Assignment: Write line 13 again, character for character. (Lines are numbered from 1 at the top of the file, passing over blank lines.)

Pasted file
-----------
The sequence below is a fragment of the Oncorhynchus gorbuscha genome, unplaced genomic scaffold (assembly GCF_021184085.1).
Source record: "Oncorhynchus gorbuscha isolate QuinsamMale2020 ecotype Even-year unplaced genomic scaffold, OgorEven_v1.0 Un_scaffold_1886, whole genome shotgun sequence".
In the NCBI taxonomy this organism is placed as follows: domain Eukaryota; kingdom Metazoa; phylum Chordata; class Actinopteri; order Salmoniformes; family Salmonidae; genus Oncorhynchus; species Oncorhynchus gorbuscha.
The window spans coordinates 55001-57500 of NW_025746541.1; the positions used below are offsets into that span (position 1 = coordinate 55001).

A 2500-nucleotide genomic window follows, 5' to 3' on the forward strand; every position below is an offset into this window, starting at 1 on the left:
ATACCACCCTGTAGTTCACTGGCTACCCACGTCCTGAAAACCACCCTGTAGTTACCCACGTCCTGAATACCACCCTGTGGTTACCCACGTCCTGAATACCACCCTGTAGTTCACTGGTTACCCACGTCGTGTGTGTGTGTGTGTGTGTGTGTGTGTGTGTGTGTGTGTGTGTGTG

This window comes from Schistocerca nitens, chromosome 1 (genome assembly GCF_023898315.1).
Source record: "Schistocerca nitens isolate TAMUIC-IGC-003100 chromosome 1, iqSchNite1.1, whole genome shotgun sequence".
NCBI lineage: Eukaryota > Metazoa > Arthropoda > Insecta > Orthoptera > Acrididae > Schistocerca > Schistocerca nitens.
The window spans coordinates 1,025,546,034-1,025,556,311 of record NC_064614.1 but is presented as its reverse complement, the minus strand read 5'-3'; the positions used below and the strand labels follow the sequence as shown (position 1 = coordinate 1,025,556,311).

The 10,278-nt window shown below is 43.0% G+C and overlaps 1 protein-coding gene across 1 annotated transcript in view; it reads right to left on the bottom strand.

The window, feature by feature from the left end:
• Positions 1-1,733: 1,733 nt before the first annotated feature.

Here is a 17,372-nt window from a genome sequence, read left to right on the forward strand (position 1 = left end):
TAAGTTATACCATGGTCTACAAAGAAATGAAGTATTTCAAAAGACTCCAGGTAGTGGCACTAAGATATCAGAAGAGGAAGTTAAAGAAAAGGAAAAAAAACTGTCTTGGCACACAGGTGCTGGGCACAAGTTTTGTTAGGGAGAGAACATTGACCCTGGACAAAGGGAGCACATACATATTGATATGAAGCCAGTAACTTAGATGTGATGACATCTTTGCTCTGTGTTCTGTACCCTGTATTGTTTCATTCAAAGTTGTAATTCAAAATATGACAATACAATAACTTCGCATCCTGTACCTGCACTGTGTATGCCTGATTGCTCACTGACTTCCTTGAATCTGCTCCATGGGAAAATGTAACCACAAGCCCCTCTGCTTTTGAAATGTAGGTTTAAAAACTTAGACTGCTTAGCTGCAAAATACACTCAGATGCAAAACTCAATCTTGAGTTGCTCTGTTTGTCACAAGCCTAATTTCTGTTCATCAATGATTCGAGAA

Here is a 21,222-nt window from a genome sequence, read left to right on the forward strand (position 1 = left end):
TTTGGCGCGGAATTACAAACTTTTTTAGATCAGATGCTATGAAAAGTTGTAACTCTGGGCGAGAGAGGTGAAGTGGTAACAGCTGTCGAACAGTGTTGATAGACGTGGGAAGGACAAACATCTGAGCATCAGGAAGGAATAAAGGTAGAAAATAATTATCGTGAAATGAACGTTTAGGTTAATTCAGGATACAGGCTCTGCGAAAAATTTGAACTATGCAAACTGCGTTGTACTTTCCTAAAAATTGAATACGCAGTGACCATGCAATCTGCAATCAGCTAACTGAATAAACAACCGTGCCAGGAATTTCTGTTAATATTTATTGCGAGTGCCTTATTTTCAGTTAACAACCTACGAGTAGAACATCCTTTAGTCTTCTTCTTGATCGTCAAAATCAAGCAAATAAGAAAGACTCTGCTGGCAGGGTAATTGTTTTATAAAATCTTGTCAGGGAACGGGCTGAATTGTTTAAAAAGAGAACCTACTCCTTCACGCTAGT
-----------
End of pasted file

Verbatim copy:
• Positions 1-1,733: 1,733 nt before the first annotated feature.